Baton.

I am one of the ‘bhalo meyes’. I do well in studies, I write and read. I sing too, and dance (in the bathroom!). I haven’t done anything ‘socially’ unacceptable yet, but what is the acceptable standard? Noticed, how the first thing I stated about being a bhalo meye, was academics? Is that the first parameter one should be judged on? It is a universal acceptance in this country, that a child good in academics should be forgiven most, if not all the sins (read: goof ups).

Let us now shift gears: I see my colony today as I had seen it 5 years ago and the only thing that has really changed is the ‘group’ that rules the playgrounds and the group that holds the bottles. When I had walked into the green centred fort surrounded by the 4 blocks of cement, I had no idea what life would turn out to be. A lot of it was a huge question mark, including my choice of stream in education, my friend circle, my life at school and at home; my new home. I knew a few people here, already, before I shifted in, so I never had to one of the awkward ‘new girl’ moments. I have had many of those, before so I was adept at making myself at ease, but thankfully (?) i did not have to apply my prowess at the vast knowledge I had in the field of bein The New Girl.  I was in the age group which ruled the building. I use the word ‘ruled’ with a fair bit of leeway here. There was no Queen and there were not followers but there this group of friends, MY group of friends, who would usually make the calls and form the rules. Rules, yes. Where we sat, what we did, who we spoke to and why not, how things turned out, we discussed a lot of things which seemed important then but are actually, as we all know, unimportant justifications of our shallow existence. We had nothing to do, so we discussed people.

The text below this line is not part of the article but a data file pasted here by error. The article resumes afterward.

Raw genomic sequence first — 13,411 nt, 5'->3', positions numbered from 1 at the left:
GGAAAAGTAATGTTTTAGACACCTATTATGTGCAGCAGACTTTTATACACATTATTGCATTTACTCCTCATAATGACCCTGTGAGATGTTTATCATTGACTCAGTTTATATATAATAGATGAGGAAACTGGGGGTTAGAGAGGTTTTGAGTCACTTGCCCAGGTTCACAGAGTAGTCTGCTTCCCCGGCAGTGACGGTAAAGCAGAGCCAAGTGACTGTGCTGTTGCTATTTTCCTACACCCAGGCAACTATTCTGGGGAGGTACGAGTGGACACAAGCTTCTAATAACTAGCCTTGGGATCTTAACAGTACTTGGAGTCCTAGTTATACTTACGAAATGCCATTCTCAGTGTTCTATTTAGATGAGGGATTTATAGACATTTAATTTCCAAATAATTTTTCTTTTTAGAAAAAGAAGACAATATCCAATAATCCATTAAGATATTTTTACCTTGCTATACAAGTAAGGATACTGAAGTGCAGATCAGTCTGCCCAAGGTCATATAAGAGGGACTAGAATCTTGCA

Now, i see that the baton has passed over, from us to the babies who used to surround us then. We were always kind to them, therefore, the favour is returned. The rule the green centred fortress, they decide the time, the place. But when the ‘seniors’ (?) show up, they graciously open their arms wide and play pool with us. HA! I see how the dynamics of a place changes, when one large chunk of the childrens’-group graduates from being in school to being in college. A lot changes, not just at home but also around it. I’ve seen it a million times before and I see it happening again. The friends I had/ have are all in college now and the ones in school are the only ones who actually ‘stay’ in the colony. Since we are all temporary guests in their constant, we bide by their beliefs.

This continuous relay of the baton will continue, forever. People come and go,as this is life. But the rules are here to stay. The rules that govern the dynamics of a group everywhere in the world. And this is what I see happening all around me, right now. The saddest part of it all is, that while my friends move over to colleges in other cities, I am here, in the same city and in the same colony; caught in a limbo between transgressing from one ‘group’ to another. Who am I? Don’t get me wrong, this isn’t an identity crisis. But, who am I, when in a group? Who are you, when you aren’t with the people who you think define you?

Do you let people define you? because people, make up the world and everything in it. If you believe in Marxism, you believe in a person. If you believe in literature, you believe in the people who created it. People, people, people.

Three is a crowd, is it?

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